It is now well established that loss of proper gene function by gene silencing contributes heavily to CRC initiation and progression. In this regard, several important Wnt signaling inhibitors such as SFRPs, WIF-1
, and DKK-1
have been previously reported to be frequently hypermethylated in primary colorectal tumors (14
). Our results suggest that epigenetic silencing of SOX17
is another important step in activation or amplification of aberrant Wnt signaling in CRC. This conclusion is supported by our observations that (a
) methylation of SOX17
is strongly associated with the loss of gene expression in seven CRC cell lines; (b
is unmethylated in normal colon but methylated with high frequency in a variety of human primary tumors including CRC; (c
) methylation of SOX17
occurs frequently in premalignant colonic neoplasms; (d
) restoration of SOX17 function reduces colony formation in colon cancer cells; and (e
) SOX17 can efficiently suppress both wild-type and mutant β-catenin–mediated transcriptional activity. These findings suggest that SOX17
hypermethylation may play an important role in the early steps of cancer formation.
Our current findings for SOX17
make yet another addition of epigenetic inactivation events to the growing list of DNA hypermethylated Wnt antagonist genes in colon and other cancers. The question arises as to why so many potentially redundant steps for Wnt pathway activation would simultaneously be present in a single tumor. The answer may be 2-fold, as we and others have postulated (14
). First, that each of these individual gene epigenetic inactivation steps alone may be less potent than single mutations for driving the Wnt pathway and that they are required to summate to yield the full epigenetic drive for tumorigenesis. Second, this summation may be additionally necessary to give Wnt pathway mutations their full effect to help drive abnormal activation of the Wnt pathway. In this regard, silenced Wnt antagonist genes can be divided into three broad classes, each contributing to individual steps in amplifying the effects of increasing nuclear β-catenin function as the final readout for the active Wnt pathway. The first class, including the secreted SFRPs, WIF-1, and DKK, acts at the level of the cell membrane to prevent ligand-receptor interactions. The inactivation of this class, as we and others have shown for SFRPs (14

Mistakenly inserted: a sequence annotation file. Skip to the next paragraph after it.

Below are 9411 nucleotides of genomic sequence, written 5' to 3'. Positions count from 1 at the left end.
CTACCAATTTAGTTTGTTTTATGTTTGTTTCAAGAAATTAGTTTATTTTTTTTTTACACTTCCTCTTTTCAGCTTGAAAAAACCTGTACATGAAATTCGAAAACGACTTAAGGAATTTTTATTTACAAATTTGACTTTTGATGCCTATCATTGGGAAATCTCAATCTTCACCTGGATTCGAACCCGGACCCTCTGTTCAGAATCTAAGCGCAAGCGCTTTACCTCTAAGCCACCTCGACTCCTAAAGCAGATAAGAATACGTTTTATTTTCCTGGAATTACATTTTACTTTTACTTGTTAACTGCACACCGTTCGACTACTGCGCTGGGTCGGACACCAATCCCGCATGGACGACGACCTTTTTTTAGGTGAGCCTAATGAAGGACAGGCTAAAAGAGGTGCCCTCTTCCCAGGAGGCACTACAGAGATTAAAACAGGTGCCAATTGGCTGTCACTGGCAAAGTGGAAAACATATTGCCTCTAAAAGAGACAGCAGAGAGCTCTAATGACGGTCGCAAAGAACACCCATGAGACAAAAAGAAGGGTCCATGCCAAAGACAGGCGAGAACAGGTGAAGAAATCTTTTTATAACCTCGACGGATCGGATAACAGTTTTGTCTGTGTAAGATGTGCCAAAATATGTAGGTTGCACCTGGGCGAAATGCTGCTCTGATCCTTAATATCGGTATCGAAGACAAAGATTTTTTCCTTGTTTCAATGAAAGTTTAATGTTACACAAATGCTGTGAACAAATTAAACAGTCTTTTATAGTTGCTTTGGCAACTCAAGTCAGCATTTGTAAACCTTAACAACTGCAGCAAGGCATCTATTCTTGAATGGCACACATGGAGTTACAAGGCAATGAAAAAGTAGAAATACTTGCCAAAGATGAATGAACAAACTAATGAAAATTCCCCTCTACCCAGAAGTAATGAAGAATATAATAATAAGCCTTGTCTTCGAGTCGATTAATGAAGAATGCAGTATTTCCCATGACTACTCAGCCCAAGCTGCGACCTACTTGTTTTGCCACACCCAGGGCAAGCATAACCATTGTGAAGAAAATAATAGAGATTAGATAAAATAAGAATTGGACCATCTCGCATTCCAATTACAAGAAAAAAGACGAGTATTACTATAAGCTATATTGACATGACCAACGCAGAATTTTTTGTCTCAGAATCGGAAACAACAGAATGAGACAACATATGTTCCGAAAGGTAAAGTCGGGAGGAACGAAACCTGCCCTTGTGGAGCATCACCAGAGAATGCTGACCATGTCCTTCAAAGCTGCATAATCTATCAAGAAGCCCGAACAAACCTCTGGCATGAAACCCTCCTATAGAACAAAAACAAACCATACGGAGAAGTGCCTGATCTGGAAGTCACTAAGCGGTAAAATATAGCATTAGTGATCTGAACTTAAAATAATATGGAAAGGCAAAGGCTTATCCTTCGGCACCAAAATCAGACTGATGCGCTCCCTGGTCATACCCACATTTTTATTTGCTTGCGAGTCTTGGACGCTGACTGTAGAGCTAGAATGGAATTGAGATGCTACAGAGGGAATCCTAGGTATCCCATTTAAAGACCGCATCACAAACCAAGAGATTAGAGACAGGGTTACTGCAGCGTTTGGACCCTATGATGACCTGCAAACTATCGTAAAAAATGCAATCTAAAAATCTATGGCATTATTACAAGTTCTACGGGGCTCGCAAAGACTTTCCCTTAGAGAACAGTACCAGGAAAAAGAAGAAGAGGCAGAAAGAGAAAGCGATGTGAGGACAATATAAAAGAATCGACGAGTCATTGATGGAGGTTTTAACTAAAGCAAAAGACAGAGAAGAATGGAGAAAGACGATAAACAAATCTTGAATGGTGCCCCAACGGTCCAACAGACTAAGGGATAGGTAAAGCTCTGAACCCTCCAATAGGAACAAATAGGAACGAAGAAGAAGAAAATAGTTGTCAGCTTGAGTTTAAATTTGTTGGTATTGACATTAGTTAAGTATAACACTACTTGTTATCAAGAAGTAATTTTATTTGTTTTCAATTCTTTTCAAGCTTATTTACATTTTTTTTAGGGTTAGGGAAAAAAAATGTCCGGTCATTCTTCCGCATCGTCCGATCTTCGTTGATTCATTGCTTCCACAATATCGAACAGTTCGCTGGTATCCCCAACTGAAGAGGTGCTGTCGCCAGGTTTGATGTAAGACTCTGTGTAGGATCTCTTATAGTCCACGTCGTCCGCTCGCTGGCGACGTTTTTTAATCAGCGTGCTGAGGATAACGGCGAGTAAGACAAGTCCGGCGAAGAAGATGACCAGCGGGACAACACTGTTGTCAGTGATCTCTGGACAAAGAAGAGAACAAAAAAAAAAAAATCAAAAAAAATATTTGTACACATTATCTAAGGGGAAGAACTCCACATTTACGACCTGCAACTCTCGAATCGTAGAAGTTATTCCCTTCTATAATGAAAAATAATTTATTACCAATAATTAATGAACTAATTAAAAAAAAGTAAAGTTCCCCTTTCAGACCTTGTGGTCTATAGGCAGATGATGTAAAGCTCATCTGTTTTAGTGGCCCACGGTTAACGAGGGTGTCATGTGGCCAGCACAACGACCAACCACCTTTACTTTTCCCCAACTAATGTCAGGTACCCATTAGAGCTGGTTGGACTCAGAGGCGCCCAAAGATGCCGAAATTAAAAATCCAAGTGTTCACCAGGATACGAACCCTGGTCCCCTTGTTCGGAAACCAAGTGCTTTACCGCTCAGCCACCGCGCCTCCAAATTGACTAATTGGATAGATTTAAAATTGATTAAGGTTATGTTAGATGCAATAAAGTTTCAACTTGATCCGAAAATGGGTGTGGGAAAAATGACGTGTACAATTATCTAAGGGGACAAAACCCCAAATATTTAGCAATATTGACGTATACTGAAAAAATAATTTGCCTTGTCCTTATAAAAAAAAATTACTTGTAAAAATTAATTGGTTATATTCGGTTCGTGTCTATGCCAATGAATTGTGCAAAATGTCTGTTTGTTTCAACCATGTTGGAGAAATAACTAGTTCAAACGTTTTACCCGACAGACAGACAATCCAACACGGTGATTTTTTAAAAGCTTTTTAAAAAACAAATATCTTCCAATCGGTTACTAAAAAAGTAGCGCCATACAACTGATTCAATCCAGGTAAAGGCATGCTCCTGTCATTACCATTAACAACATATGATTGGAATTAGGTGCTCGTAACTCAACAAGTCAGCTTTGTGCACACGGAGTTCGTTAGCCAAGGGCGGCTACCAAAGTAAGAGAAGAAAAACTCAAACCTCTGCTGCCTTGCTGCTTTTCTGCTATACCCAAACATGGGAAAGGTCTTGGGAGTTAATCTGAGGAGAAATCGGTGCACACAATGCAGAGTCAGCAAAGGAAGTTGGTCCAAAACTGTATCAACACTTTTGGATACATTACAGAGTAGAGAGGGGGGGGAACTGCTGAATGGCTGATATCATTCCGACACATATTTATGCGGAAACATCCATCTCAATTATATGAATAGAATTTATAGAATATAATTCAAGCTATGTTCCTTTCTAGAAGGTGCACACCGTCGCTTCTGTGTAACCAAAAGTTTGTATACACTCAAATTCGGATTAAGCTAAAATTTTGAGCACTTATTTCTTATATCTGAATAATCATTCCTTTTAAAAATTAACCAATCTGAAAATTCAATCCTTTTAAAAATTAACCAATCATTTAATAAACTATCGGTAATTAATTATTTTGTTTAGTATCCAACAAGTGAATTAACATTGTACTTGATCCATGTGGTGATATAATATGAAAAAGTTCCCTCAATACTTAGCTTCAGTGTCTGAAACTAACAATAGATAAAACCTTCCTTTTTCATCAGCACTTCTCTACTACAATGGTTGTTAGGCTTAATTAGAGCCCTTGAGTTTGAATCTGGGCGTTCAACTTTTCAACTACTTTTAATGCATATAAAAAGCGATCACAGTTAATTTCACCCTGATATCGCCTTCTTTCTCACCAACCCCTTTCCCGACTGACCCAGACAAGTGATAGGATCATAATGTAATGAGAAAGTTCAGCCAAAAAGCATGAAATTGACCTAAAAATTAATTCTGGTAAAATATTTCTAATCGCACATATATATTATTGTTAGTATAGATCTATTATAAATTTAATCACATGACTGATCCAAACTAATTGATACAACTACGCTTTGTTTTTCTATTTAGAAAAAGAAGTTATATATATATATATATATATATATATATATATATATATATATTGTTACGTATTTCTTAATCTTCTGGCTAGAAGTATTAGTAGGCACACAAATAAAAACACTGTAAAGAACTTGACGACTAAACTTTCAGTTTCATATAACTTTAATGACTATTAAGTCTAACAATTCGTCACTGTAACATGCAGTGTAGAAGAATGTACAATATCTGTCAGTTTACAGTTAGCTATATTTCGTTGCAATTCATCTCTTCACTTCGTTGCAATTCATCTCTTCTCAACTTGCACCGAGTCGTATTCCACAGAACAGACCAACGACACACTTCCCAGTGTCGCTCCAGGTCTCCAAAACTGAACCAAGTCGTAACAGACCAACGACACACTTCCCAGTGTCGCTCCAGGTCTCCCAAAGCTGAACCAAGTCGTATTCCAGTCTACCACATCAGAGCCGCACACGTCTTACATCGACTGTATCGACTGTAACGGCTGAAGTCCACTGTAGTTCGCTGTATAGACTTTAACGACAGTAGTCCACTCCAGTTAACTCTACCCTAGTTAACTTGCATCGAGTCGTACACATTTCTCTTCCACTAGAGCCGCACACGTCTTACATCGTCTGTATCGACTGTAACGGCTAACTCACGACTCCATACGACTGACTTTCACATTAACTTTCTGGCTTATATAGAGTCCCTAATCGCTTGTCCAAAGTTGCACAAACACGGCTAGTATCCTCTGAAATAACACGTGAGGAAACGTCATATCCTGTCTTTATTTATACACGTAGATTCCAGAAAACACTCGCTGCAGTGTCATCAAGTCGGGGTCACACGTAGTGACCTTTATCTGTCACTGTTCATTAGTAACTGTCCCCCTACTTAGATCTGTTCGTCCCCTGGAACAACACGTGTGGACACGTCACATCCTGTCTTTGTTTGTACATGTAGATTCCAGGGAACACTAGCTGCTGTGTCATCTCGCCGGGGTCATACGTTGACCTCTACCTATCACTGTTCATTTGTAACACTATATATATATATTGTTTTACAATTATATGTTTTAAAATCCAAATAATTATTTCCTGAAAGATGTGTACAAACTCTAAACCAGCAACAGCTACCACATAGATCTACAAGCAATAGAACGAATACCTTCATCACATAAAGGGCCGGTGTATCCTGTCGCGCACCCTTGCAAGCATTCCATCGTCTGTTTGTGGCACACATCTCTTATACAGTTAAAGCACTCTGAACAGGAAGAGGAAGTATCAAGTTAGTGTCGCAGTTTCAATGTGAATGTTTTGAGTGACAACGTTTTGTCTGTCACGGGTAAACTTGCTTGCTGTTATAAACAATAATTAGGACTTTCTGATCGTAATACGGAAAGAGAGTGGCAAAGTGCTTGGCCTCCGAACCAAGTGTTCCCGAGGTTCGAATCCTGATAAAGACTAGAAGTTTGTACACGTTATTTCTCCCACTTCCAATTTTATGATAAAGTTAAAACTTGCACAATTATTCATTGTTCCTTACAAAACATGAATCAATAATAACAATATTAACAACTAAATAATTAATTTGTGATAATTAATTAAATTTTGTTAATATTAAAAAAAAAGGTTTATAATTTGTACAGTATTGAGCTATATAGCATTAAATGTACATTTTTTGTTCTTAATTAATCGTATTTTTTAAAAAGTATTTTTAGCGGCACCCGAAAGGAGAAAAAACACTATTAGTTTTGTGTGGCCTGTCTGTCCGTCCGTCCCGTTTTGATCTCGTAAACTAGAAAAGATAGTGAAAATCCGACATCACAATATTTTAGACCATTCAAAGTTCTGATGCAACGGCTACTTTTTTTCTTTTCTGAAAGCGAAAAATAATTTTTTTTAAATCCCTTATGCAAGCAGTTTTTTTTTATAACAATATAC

), can up-regulate the Wnt pathway at the cell membrane and this leads to increased cellular levels of β-catenin. When these increases meet a crippled cytoplasmic degradation complex for this protein, such as in colon cancer cells with APC mutations, or when this leads to increased levels of mutant β-catenin, which can evade the complex, then more β-catenin reaches the nucleus to transcriptionally drive Wnt pathway target genes (23
). The second class comprises certain members of the cytoplasmic degradation complex for β-catenin and the example here is the APC
gene. Thus, APC
promoter hypermethylation is an alternative mechanism to mutations for inactivation of this key gene in colon cancer development (29
) and can, especially in the setting of inactivation of the above membrane Wnt antagonists, result in Wnt nuclear activation. Finally, we now show epigenetic inactivation of another class of Wnt antagonist. Certain nuclear proteins, including SOX17, inhibit Wnt signaling at the level of the nuclear complex between β-catenin and TCF. Inactivation of SOX17 is then added to abnormal activation of the pathway by stabilizing and/or facilitating this key Wnt-driven transcription complex. In summary, we hypothesize that simultaneous epigenetic down-regulation of SFRPs, WIF-1, DKK, and SOX17, especially in the setting of key pathway mutations, act in a complementary manner for the constitutive activation of Wnt signaling, which can drive tumor initiation and progression.